If you haven’t had it before, the thought of having needles inserted into your body may be terrifying, but it’s definitely not the painful procedure that you may imagine. A licenced practitioner will use a minimally invasive method that uses tiny needles to stimulate nerve rich areas of the skin surface in order to influence tissues, glands, organs and various functions of the body. The risks of acupuncture are low if you have a competent, certified acupuncture practitioner using sterile needles with common side effects include soreness and minor bleeding or bruising where the needles were inserted. However, not everyone is a good candidate for acupuncture so be sure to check with your doctor first.

3. Reflexology

A study conducted by the Federation of Holistic Therapists (FHT) in 2018 found that reflexology is the most popular holistic therapy in the UK and it’s not hard to see why. It’s a versatile and safe therapy that is achieved through the manipulation of pressure points on your hands and feet via massage and micromovement techniques and it can relieve a wide variety of symptoms and be tailored to any individual at any age, making it accessible to everyone (health condition dependent of course).
Based on the principle that areas of the body are connected to reflex points or zones in our feet, head and hands, this ancient Chinese practice aims to restore health and boost wellbeing by balancing bodily energy and promoting healing.
Like most holistic therapies, it can help to reduce tension, ease anxiety and aid relaxation; however, there are specific things that reflexology can target such as Irritable Bowel Syndrome (IBS) and other digestion issues, back pain and topical pain, headaches and migraines, asthma and respiratory issues, menopausal symptoms and hormonal imbalances.
Generally, reflexology is very safe, even for people living with serious health conditions (please check with your doctor first before receiving treatment) so it is no surprise that reflexology is top of the holistic therapy popularity list.

4. Homeopathy

Homeopathy is a holistic medicine which uses specially prepared, highly diluted substances which are given mainly in tablet form, with the aim of triggering the body’s own healing mechanisms. A homeopath will prescribe medicines according to the patient’s specific set of symptoms, and how they experience them, taking into account their overall level of health. Homeopathy is based on the principle of “like treats like” – that is, a substance which can cause symptoms when taken in large doses, can be used in small amounts to treat similar symptoms. For example, drinking too much coffee can cause sleeplessness and agitation, so according to this principle, when made into a homeopathic medicine, it could be used to treat people suffering from sleeplessness and agitation.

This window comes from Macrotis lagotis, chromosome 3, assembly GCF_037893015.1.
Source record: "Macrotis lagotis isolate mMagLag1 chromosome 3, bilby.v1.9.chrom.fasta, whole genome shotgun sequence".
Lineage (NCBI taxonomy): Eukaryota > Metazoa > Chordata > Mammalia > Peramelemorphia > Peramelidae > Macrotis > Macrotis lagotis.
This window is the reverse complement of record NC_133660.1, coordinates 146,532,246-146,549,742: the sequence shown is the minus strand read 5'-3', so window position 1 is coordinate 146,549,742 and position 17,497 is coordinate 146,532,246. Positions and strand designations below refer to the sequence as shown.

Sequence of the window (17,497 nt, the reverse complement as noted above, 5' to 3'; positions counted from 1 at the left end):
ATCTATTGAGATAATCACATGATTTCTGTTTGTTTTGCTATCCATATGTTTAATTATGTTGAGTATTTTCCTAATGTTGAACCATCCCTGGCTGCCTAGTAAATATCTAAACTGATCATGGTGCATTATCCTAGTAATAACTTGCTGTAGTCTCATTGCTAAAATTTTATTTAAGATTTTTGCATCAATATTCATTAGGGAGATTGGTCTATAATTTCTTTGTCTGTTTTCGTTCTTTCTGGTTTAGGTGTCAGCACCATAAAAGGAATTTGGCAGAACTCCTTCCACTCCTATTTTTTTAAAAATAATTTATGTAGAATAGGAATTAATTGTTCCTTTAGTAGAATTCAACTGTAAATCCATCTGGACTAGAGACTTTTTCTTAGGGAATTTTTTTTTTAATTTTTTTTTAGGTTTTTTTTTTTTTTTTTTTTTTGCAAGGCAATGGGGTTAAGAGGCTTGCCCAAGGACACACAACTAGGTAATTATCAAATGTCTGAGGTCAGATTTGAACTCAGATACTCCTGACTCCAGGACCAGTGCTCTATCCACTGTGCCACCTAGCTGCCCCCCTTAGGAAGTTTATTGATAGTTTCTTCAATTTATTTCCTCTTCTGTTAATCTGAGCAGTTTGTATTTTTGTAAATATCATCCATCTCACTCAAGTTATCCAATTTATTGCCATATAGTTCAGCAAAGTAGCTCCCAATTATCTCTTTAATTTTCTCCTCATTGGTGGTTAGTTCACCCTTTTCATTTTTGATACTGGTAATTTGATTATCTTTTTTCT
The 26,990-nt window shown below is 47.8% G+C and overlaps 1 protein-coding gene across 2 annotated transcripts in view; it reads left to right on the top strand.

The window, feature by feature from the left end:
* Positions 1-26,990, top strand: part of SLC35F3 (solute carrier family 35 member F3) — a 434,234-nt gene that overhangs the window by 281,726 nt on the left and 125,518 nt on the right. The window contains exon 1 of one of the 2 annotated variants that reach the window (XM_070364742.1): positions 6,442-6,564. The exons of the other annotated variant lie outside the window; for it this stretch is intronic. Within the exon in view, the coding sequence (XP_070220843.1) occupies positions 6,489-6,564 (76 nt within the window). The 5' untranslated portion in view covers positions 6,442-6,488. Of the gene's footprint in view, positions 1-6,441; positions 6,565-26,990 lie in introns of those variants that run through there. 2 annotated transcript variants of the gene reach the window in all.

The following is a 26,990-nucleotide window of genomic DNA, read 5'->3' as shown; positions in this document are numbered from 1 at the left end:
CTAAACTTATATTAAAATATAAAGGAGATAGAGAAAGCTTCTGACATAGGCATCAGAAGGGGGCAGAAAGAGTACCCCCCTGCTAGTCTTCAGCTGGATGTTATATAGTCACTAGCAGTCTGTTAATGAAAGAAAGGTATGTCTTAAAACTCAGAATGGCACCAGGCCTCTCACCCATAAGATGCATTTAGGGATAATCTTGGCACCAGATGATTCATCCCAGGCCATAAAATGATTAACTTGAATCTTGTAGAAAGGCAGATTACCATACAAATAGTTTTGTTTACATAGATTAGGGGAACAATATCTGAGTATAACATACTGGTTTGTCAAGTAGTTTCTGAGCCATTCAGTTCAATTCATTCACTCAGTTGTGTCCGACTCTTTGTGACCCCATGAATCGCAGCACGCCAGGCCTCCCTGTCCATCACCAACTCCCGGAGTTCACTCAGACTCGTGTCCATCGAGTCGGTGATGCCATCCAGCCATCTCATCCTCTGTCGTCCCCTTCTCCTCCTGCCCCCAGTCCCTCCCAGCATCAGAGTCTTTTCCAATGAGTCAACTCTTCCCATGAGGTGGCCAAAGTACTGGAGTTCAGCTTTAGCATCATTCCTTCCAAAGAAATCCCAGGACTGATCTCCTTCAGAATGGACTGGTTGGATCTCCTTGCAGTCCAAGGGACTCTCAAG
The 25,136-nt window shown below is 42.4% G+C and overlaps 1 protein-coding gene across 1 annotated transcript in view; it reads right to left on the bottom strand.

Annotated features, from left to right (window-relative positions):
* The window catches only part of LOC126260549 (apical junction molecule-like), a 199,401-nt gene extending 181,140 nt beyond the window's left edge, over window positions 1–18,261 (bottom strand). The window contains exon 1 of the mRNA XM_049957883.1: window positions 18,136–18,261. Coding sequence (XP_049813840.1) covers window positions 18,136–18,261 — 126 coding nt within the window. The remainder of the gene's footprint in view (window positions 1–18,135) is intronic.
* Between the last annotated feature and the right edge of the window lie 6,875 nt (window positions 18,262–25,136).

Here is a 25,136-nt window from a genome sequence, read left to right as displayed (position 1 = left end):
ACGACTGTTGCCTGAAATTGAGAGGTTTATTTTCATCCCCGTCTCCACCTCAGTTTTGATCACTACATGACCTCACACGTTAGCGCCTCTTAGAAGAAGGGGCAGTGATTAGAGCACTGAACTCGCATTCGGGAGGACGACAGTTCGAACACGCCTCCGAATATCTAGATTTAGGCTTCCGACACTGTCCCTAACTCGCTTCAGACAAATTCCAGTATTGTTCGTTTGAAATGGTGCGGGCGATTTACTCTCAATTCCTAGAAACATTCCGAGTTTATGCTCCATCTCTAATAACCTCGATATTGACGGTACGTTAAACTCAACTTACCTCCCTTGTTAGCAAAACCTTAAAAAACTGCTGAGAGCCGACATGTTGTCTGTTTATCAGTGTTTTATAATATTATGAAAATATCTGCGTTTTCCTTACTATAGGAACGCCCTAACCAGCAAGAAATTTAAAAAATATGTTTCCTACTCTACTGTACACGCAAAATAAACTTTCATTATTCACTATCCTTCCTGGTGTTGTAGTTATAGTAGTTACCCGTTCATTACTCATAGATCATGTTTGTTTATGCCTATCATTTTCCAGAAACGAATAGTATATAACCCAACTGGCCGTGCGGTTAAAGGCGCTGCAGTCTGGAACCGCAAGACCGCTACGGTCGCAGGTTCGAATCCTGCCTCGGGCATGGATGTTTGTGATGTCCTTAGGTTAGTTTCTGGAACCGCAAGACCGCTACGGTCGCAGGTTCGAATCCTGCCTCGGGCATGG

5. Herbal medicine

The two most common types of herbal medicine used in the UK are Western and Chinese herbal medicine. Less common types include Tibetan or Ayurvedic medicine (Indian).
They are plant-based medicines that are made with active ingredients from different combinations of plant parts including the leaves, flowers and roots. Each part can have different medicinal uses and both fresh and dried plant matter are used, depending on the herb. Trained medical herbalists will use them to treat a wide variety of conditions, but just like conventional medicine, they will have an effect on the body and should therefore be used with the same care and respect as the medicines prescribed by your doctor.
The aim of herbal medicine is to restore your body, so that it can protect, regulate and heal itself with a whole-body approach that looks at your physical, mental and emotional well-being.
Practitioners may use different parts of plants. They might use the leaves, roots, stems, flowers or seeds. Usually, they combine herbs and you take them as teas, capsules, tinctures, or powders. Manufacturers make many drugs from plants, but herbalists don’t extract plant substances in the way the drug industry does. Herbalists believe that the remedy works due to the delicate chemical balance of the whole plant, or mixtures of plants. And not from one active ingredient.
These are our top 5 but the list of complementary therapies could go on and on - others you may want to consider include mindful exercising like yoga and tai chi, energy therapy such as reiki and relaxation techniques – like hypnotherapy and meditation. There are also many “out there” complementary treatments and therapies which we are not so convinced about, for example - magnet healing and crystal therapy are two controversial treatments we’ve found where none of the evidence promoted by those selling the products or service seems to add up, so if you are considering these, make sure you do your research beforehand to ensure it’s an avenue you definitely want to explore.
Whatever therapies you decide to try, it’s vital that you check in with your doctor before you proceed with any of them and discuss the therapy you are interested in, so you can participate in the treatment under medical guidance.